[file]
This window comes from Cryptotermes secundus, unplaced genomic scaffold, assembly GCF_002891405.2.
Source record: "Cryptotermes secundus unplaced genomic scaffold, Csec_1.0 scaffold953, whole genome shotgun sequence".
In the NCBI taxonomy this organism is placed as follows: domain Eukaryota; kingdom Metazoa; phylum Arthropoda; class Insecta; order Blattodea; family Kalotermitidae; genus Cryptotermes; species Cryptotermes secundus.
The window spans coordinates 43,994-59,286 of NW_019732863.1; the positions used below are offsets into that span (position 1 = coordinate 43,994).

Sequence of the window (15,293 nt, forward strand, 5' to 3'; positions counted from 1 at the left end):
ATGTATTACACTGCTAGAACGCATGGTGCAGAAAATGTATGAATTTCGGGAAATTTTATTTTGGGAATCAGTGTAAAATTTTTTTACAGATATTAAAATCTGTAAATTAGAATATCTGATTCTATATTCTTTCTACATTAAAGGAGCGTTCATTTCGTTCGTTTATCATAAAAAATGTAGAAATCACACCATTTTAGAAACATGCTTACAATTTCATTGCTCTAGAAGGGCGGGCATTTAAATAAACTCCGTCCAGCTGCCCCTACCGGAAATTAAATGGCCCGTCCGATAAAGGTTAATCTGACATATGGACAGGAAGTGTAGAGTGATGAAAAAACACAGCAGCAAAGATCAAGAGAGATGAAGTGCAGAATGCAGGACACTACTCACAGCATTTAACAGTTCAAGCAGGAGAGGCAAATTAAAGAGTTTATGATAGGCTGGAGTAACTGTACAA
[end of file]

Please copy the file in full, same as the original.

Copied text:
This window comes from Cryptotermes secundus, unplaced genomic scaffold, assembly GCF_002891405.2.
Source record: "Cryptotermes secundus unplaced genomic scaffold, Csec_1.0 scaffold953, whole genome shotgun sequence".
In the NCBI taxonomy this organism is placed as follows: domain Eukaryota; kingdom Metazoa; phylum Arthropoda; class Insecta; order Blattodea; family Kalotermitidae; genus Cryptotermes; species Cryptotermes secundus.
The window spans coordinates 43,994-59,286 of NW_019732863.1; the positions used below are offsets into that span (position 1 = coordinate 43,994).

Sequence of the window (15,293 nt, forward strand, 5' to 3'; positions counted from 1 at the left end):
ATGTATTACACTGCTAGAACGCATGGTGCAGAAAATGTATGAATTTCGGGAAATTTTATTTTGGGAATCAGTGTAAAATTTTTTTACAGATATTAAAATCTGTAAATTAGAATATCTGATTCTATATTCTTTCTACATTAAAGGAGCGTTCATTTCGTTCGTTTATCATAAAAAATGTAGAAATCACACCATTTTAGAAACATGCTTACAATTTCATTGCTCTAGAAGGGCGGGCATTTAAATAAACTCCGTCCAGCTGCCCCTACCGGAAATTAAATGGCCCGTCCGATAAAGGTTAATCTGACATATGGACAGGAAGTGTAGAGTGATGAAAAAACACAGCAGCAAAGATCAAGAGAGATGAAGTGCAGAATGCAGGACACTACTCACAGCATTTAACAGTTCAAGCAGGAGAGGCAAATTAAAGAGTTTATGATAGGCTGGAGTAACTGTACAA